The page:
NBC’s top-rated The Voice and summer hit America’s Got Talent are live. Its live specials include the Macy’s Thanksgiving Day Parade, Christmas in Rockefeller Center and the Golden Globes, which in January hit a 10-year ratings high with 20.9 million viewers. And, of course, the network still has Saturday Night Live.
The renaissance in live entertainment might be best exemplified by NBC’s live telecast last December of the Sound of Music Live starring country singer Carrie Underwood as Maria and True Blood actor Stephen Moyer as Captain von Trapp.
The 18.6 million people who watched it live made it that week’s No. 2 primetime show, trailing only NBC’s Sunday Night Football. It had three million more viewers than the No. 3 show, CBS’s Big Bang Theory. And it was NBC’s most-watched non-sports Thursday since the 2004 Frasier finale.
Social media were alive with the Sound of Music. Some 5.3 million people saw Twitter comments about the show the day it aired, making it No. 1 in the Nielsen Twitter TV Ratings.
As a point of comparison, No. 2 was NBC’s The Voice, also live, with just under 3.5 million people seeing tweets about that show. No. 3 was the Grammy Nominations Concert Live with 2.7 million people seeing those tweets.
“Live shows are the best accommodators to the second screen,” says Thompson. “It lends itself to social media.”
Pleased with The Sound of Music, NBC plans to try it again. During the TCA press tour in January, NBC Entertainment Chairman Robert Greenblatt announced that NBC would air Peter Pan Live this December.
The musical has a history at NBC that starts in 1955, Greenblatt said. “The Broadway production, which was doing great business, closed in order for the whole cast to do a live broadcast of it on NBC from a studio in Manhattan,” he said.
“Sixty-five million people tuned in. It was so successful that a year later NBC did another live production with the same cast. And then in 1960, they did it again, this time starring Mia Farrow.”
Jordan Wertlieb, president of Hearst Television and chairman of the NBC Affiliates Board, says live theatrical specials appeal to families.
“NBC’s announced commitment to Peter Pan is another exciting opportunity to reach families with a live television event,” he says. “Specials like the Sound of Music fulfill viewers’ appetites for not only something special, but for television that can be shared across generations.”
In addition to Peter Pan, NBC also is adding two live awards shows — iHeartRadio Music Awards and the American Comedy Awards. NBC’s first iHeartRadio will air on May 1. It’s being co-produced by Ryan Seacrest Productions and Clear Channel Media.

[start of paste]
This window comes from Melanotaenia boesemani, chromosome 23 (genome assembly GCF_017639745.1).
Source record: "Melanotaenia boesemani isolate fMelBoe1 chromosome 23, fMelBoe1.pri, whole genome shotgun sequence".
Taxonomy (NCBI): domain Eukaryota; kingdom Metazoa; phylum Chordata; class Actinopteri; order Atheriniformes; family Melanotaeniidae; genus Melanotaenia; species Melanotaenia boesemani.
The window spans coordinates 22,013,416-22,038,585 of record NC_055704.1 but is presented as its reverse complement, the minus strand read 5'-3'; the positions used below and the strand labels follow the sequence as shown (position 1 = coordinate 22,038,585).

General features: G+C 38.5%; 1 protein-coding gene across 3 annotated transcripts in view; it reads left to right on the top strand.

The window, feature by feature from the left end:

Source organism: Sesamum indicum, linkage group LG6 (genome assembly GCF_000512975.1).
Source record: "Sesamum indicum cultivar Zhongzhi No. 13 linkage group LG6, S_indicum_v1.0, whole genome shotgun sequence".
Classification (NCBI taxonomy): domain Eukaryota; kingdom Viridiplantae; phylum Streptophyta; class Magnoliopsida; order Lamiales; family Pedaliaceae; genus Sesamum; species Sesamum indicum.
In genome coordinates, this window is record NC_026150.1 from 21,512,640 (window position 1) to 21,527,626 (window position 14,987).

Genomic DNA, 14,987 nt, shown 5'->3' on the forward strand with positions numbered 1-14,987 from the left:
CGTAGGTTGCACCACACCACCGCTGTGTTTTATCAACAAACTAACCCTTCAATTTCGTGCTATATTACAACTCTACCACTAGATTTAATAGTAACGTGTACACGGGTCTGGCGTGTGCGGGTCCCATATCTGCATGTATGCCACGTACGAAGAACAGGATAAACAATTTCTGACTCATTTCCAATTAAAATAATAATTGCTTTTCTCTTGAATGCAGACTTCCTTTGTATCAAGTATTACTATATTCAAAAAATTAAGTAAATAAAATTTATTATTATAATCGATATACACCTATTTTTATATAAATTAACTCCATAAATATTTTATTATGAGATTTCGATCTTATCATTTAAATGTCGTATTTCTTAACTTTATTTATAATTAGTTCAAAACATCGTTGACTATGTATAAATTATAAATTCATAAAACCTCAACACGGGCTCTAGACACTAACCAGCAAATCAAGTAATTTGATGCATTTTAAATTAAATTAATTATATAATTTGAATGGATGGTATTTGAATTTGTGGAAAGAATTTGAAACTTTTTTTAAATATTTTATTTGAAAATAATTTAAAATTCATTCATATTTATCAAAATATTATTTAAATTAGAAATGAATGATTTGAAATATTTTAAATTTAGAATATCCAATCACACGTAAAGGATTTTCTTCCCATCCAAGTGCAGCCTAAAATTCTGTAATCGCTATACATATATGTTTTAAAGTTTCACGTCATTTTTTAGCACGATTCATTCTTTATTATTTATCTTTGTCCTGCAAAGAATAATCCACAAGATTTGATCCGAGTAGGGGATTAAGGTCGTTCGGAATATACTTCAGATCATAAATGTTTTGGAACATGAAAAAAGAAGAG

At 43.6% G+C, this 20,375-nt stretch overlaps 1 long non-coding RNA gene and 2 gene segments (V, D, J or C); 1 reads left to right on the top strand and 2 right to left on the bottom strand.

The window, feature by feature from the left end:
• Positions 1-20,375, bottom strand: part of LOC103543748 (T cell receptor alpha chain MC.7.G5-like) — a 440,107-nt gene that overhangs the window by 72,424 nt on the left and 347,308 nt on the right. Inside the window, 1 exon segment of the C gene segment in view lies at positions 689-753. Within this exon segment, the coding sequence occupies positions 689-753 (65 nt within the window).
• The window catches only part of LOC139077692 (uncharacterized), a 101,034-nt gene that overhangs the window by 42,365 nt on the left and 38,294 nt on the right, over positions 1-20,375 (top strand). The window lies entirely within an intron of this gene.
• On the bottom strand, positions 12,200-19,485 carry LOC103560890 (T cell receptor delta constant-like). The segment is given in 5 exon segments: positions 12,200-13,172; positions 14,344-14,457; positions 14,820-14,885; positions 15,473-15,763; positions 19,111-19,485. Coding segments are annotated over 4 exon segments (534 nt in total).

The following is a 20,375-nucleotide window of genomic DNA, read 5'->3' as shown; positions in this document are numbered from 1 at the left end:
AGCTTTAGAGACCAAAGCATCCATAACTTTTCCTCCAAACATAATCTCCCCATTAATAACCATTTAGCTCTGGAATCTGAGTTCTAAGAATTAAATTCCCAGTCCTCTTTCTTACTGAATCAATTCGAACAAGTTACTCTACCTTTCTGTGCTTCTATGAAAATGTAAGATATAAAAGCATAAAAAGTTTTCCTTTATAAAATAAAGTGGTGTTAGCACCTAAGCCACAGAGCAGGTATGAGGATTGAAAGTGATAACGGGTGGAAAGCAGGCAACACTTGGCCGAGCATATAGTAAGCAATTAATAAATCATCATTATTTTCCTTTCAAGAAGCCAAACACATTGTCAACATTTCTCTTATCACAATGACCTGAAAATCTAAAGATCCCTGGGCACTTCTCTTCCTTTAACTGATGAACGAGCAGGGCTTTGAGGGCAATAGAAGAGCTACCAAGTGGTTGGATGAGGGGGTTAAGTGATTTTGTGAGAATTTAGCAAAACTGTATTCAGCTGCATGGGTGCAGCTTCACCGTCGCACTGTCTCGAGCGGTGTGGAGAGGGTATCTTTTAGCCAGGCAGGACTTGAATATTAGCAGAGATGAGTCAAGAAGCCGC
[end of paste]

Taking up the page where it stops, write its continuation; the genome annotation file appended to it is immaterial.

The American Comedy Awards, honoring film, TV shows and standup comics, is being revived after stints on ABC from 1987 to 2001 and on Comedy Central in 2002. Don Mischer, who is best known for having produced the Academy Awards, Olympics opening ceremonies and Super Bowl half-time shows, is among the special’s executive producers.
CBS is also upping its live game with the addition of the annual Hollywood Film Awards to its lineup in the fall. The awards, which have never been televised before, “is a star-filled, fun night full of surprises, and the first stop out of the gate kicking off the film awards season,” said Jack Sussman, EVP of specials, music and live events at CBS, in January.
At the local level, TV stations have been steadily adding live programming, mostly news.
On average, TV stations air five hours of news each weekday, according to the most recent RTDNA/Hofstra University Annual Survey. That is a few minutes down from four consecutive years of increases. But, when including weekends, total news hours are up. News on Saturdays is up an average 12 minutes, year over year. On Sundays it’s up six minutes. “From 2010 to 2014, we increased the number of hours of news across six stations by 41 hours, or 21%,” says Post-Newsweek’s Emily Barr. “We have done that in two ways. We have branched out to new time periods. And we have done a hybrid of news and talk, like in Detroit with Live in the D, which airs at 11 a.m.”
Other large groups are adding news at rates that far exceed the average.
In the past two years, Tribune has increased its news by 40% on 42 stations to 75,000 hours, not counting breaking news stories. And Tribune executives say they plan to add even more.
NBC Owned Television Stations now has midday news on each of its 10 stations, including seven that the group’s president, Valari Staab, has added since 2011. Most NBC Owned stations have added other newscasts throughout the day.
During the Sochi Winter Olympics in February, for instance, WTVJ Miami added a 4:30 a.m. broadcast that was intended to air only during the Games, but it’s staying put. A year ago, WNBC New York expanded its Sunday 11 p.m. news from a half-hour to one hour.
Many local broadcasters are taking live production beyond the news.
“Any time we do a local non-news program, we try to do it live,” says WFAA’s Devlin. “A live event generates more excitement with viewers. It’s riskier, but that creates energy.
“In addition to our news and a 9 a.m. entertainment show [Good Morning Texas], we broadcast the Dallas marathon, we do Big DNYE — our New Year’s Eve program. We have a live Fourth of July fireworks program. We’re always looking for live program opportunities.”
Post-Newsweek is developing at least one afternoon entertainment show for this fall, SA Live on ABC affiliate KSAT San Antonio, Texas, that will replace the syndicated Katie from Disney-ABC that’s ending its run this season.
SA Live is similar to Disney-ABC’s Live with Kelly and Michael. It will be live at 1 p.m., following local news at noon. General Hospital will air at 2 p.m.
“The only thing that differentiates us from everything else out there is what we can do locally,” Barr says. “If you do that, you distinguish yourself and create a buzz. It generates higher interest in your programming throughout the day. We’ve seen that time and time again.”
E.W. Scripps has an ambitious plan for a live show that will be produced for four hours each weekday (see related story). It will air live in four time zones on eight of its stations.
“We want to be live because we want to be urgent,” says Bob Sullivan, Scripps VP of programming. “If there’s fresh video online, we want that on our air. We want to be as nimble sharing our content as people are online. Live shows are more immediate. It’s real time. That’s a focus for us.”
This story originally appeared in TVNewsCheck’s Executive Outlook, a quarterly print publication devoted to the future of broadcasting. Subscribe here.